43 years agο, on the early, warm morning of the 20th of July 1974, the sirens sounded. Since then they will sound every year on that day to remind us of 1974.
My mum, 8 years old then, with two of her three sisters, her brother and her parents woke up terrified and were told that Turks invaded Cyprus and had to leave their home and ran into safety. Her eldest sister was with her grandma and grandpa, captured by the Turks. Later on a kind Turkish officer would disguise her and she would pretend to be an old lady so she could escape and avoid rape and murder…
A few cities away, my dad, his two sisters and his mum were on the run, desperate to get into safety… They would live in a refugee camp for months…
My dad still has some photos from the time he lived in tents but all the photos are back home in Cyprus. I found the ones below online, to give you an idea of the life after the invasion.
I’ve heard and read hundreds of horror stories over the years, not just what I’ve been taught at school (not much) but from my parents, relatives, family friends and Google.
I spent endless summer nights with my dad sitting on our balcony, having a cold beer and him narrating everything that has happened with chilling detail, from the 15th of July 1974, the coup, the assassination attempt of the then president Archbishop Makarios (they still have his statue in Madam Tussauds), the historic moment he addressed the Cypriot nation on the radio confirming he was alive, until that horrendous day, 20/7/1974 that left a horrible mark on my little island’s history for ever.
43 years later, a lot of people are still missing, several have died in protest (I vividly remember the summer of 1996, when Solomos Solomou, upset and emotional after his cousin’s murder, was shot dead by a Turkish officer, whilst he climbed on the flag pole in an attempt to take down the Turkish flag and replace it with the Cypriot one. Everyone thought that a the Turks would invade Cyprus again, I had nightmares for years after that day) and Nicosia is the last divided capital in the world.
I won’t get into too much politics but I’m aware that England, Turkey and Greece had already divided the island since 1963, 11 years before the invasion and the infamous Green Line that still divides my little island got its name from the colour of the pen the then British Commander Young used to divide the island on the map. British forces are still in Cyprus to keep the ‘peace’ between the two parts.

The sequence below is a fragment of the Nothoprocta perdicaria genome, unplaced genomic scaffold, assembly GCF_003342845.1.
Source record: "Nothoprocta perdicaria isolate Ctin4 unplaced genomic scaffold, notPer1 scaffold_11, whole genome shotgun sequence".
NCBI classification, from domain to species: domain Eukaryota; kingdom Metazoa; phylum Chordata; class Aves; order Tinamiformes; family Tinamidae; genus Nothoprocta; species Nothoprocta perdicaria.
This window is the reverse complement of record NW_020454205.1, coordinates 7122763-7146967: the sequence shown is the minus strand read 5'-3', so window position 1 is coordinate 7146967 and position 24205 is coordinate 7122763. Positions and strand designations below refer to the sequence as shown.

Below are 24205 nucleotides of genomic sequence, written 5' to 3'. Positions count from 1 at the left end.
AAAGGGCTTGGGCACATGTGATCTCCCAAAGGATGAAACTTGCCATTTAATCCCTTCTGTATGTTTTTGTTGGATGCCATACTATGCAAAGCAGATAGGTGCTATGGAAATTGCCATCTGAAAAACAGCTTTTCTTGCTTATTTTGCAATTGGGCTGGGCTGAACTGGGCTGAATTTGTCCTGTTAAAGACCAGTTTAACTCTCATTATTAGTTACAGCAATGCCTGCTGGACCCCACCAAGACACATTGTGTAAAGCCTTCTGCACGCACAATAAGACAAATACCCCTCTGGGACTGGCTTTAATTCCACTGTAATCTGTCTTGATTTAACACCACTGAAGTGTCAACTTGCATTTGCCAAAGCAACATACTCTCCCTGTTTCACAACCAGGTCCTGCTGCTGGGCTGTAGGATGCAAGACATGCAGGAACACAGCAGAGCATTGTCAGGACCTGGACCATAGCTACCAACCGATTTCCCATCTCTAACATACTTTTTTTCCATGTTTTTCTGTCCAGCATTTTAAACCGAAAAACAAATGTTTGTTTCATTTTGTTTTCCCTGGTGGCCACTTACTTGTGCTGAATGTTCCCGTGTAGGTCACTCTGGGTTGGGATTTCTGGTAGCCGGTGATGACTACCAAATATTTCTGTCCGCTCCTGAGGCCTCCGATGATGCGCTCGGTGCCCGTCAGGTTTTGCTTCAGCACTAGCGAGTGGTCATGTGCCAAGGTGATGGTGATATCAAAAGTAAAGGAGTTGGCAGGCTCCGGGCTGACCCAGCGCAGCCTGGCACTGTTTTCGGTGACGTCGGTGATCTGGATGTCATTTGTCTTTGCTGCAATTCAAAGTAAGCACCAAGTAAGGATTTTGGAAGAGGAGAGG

It’s sad that after all these years the island is still divided and all because of politics. My grandparents and parents used to live with Turkish Cypriots in peace until politics destroyed everything. My grandpa can still speak Turkish, as he had Turkish Cypriot friends.
It’s sad that my little sister’s generation doesn’t really know much about what happened and a lot of the memories and the history will die when my generation dies.
I remember my dearest grandma Stella describing me the beauties of her birth place, Kithrea, the river that run through it, Kefalovriso, how my mum used to play with the ducks in the river, my grandpa telling me all about his life before 1974, being a shepherd, spending his days in the fields, playing his flute. I remember my dad’s hilarious childhood adventures, running around getting himself into trouble, working at his uncle’s restaurant and many many more stories.
I’ve always wanted to write them down so they don’t die with me and that’s on my bucket list.
I can keep on writing about my little island’s history for days but the only thing I want to say on this day is:
I hope that one day I don’t have to show my passport to visit my mum and dad’s home, the place where they were born and grew up. I’ve only visited once and I found it extremely sad and felt sorry for Turkish Cypriots who most live in poverty. There is so much beauty on the other side of my island but no money to let it shine through.
I hope one day my little island will be united again, even if it’s under two governments.
Until then, I’ll never forget and hope for the best.
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